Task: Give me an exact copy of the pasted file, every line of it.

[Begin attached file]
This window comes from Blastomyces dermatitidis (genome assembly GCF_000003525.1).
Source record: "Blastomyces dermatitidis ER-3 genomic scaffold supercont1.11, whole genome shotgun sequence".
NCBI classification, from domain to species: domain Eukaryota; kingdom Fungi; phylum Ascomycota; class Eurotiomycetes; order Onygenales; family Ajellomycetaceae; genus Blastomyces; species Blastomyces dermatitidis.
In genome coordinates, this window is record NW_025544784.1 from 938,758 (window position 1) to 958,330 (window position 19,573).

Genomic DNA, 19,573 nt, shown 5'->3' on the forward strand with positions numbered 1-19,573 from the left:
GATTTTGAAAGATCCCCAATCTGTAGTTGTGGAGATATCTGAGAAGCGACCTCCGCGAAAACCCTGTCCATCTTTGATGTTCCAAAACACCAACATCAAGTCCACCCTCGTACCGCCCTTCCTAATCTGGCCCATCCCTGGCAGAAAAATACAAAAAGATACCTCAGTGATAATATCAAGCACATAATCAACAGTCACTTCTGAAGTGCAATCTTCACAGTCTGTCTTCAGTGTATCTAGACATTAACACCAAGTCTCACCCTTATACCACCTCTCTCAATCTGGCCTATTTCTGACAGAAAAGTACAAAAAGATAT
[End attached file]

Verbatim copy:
This window comes from Blastomyces dermatitidis (genome assembly GCF_000003525.1).
Source record: "Blastomyces dermatitidis ER-3 genomic scaffold supercont1.11, whole genome shotgun sequence".
NCBI classification, from domain to species: domain Eukaryota; kingdom Fungi; phylum Ascomycota; class Eurotiomycetes; order Onygenales; family Ajellomycetaceae; genus Blastomyces; species Blastomyces dermatitidis.
In genome coordinates, this window is record NW_025544784.1 from 938,758 (window position 1) to 958,330 (window position 19,573).

Genomic DNA, 19,573 nt, shown 5'->3' on the forward strand with positions numbered 1-19,573 from the left:
GATTTTGAAAGATCCCCAATCTGTAGTTGTGGAGATATCTGAGAAGCGACCTCCGCGAAAACCCTGTCCATCTTTGATGTTCCAAAACACCAACATCAAGTCCACCCTCGTACCGCCCTTCCTAATCTGGCCCATCCCTGGCAGAAAAATACAAAAAGATACCTCAGTGATAATATCAAGCACATAATCAACAGTCACTTCTGAAGTGCAATCTTCACAGTCTGTCTTCAGTGTATCTAGACATTAACACCAAGTCTCACCCTTATACCACCTCTCTCAATCTGGCCTATTTCTGACAGAAAAGTACAAAAAGATAT